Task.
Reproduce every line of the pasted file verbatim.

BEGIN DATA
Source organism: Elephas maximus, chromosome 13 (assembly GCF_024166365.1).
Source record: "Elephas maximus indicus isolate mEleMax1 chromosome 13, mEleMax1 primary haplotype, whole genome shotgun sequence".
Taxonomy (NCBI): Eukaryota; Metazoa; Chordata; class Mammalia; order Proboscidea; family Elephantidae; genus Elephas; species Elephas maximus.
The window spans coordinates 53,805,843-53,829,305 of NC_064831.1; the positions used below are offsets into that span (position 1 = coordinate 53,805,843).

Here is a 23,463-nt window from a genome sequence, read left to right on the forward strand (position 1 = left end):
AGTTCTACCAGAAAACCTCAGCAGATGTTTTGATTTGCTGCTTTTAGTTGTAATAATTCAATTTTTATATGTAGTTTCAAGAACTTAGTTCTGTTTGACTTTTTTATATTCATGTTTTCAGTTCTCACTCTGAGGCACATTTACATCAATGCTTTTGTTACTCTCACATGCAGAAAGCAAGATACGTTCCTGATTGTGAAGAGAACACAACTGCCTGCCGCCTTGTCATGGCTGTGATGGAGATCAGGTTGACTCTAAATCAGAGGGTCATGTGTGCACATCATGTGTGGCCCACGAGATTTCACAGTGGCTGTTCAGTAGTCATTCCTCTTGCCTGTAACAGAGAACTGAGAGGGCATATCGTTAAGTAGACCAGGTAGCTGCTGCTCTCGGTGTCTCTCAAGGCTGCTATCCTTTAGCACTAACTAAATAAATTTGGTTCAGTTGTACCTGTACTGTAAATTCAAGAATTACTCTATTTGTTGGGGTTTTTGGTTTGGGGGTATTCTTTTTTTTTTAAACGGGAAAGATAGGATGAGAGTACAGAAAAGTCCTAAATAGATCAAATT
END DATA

Source organism: Elephas maximus, chromosome 13 (assembly GCF_024166365.1).
Source record: "Elephas maximus indicus isolate mEleMax1 chromosome 13, mEleMax1 primary haplotype, whole genome shotgun sequence".
Taxonomy (NCBI): Eukaryota; Metazoa; Chordata; class Mammalia; order Proboscidea; family Elephantidae; genus Elephas; species Elephas maximus.
The window spans coordinates 53,805,843-53,829,305 of NC_064831.1; the positions used below are offsets into that span (position 1 = coordinate 53,805,843).

Here is a 23,463-nt window from a genome sequence, read left to right on the forward strand (position 1 = left end):
AGTTCTACCAGAAAACCTCAGCAGATGTTTTGATTTGCTGCTTTTAGTTGTAATAATTCAATTTTTATATGTAGTTTCAAGAACTTAGTTCTGTTTGACTTTTTTATATTCATGTTTTCAGTTCTCACTCTGAGGCACATTTACATCAATGCTTTTGTTACTCTCACATGCAGAAAGCAAGATACGTTCCTGATTGTGAAGAGAACACAACTGCCTGCCGCCTTGTCATGGCTGTGATGGAGATCAGGTTGACTCTAAATCAGAGGGTCATGTGTGCACATCATGTGTGGCCCACGAGATTTCACAGTGGCTGTTCAGTAGTCATTCCTCTTGCCTGTAACAGAGAACTGAGAGGGCATATCGTTAAGTAGACCAGGTAGCTGCTGCTCTCGGTGTCTCTCAAGGCTGCTATCCTTTAGCACTAACTAAATAAATTTGGTTCAGTTGTACCTGTACTGTAAATTCAAGAATTACTCTATTTGTTGGGGTTTTTGGTTTGGGGGTATTCTTTTTTTTTTAAACGGGAAAGATAGGATGAGAGTACAGAAAAGTCCTAAATAGATCAAATT